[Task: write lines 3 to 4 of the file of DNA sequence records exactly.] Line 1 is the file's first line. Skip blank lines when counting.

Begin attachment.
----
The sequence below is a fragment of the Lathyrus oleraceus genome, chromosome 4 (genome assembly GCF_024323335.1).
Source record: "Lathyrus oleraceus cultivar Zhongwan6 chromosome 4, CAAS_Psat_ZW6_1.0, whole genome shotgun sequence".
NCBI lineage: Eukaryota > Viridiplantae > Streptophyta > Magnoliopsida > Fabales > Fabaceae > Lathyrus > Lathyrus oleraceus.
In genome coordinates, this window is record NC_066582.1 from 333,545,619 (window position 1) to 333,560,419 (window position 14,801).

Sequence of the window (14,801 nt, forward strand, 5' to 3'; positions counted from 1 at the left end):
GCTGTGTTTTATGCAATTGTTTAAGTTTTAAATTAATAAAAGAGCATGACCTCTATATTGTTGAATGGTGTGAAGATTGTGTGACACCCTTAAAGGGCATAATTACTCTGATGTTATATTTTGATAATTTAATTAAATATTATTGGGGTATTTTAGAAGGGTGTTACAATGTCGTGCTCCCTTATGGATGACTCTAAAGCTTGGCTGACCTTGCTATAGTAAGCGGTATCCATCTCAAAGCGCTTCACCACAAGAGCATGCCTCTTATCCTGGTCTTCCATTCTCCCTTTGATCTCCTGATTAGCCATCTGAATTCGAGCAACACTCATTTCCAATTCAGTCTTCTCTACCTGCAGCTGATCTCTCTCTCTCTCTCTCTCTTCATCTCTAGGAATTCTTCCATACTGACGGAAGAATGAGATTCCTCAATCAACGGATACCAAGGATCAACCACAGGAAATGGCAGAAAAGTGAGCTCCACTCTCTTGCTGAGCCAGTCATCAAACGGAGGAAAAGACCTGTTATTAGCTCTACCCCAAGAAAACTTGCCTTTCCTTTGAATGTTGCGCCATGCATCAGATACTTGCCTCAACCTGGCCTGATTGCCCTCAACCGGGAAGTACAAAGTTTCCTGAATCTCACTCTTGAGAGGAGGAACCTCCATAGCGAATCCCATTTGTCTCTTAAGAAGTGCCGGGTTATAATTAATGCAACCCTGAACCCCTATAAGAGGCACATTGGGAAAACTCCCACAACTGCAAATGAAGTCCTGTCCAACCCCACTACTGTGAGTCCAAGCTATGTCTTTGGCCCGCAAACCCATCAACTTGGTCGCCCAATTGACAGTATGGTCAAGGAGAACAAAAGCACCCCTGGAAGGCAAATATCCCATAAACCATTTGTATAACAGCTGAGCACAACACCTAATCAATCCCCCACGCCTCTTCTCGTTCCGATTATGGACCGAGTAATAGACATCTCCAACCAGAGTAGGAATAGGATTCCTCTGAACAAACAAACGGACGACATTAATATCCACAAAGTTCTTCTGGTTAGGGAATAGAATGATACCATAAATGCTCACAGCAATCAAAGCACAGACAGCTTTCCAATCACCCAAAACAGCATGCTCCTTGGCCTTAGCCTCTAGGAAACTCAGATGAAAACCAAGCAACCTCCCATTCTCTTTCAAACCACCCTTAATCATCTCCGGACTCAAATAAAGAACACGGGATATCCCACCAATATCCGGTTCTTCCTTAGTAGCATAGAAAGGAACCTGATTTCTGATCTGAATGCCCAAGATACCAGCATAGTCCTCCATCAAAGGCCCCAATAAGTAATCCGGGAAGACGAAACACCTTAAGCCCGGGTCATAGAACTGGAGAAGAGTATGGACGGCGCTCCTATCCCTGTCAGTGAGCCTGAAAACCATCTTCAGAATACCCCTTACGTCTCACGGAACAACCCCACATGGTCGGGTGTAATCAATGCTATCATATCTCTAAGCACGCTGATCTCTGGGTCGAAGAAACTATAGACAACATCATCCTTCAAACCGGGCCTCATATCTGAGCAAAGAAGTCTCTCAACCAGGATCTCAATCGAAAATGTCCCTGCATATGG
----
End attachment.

NCBI lineage: Eukaryota > Viridiplantae > Streptophyta > Magnoliopsida > Fabales > Fabaceae > Lathyrus > Lathyrus oleraceus.
In genome coordinates, this window is record NC_066582.1 from 333,545,619 (window position 1) to 333,560,419 (window position 14,801).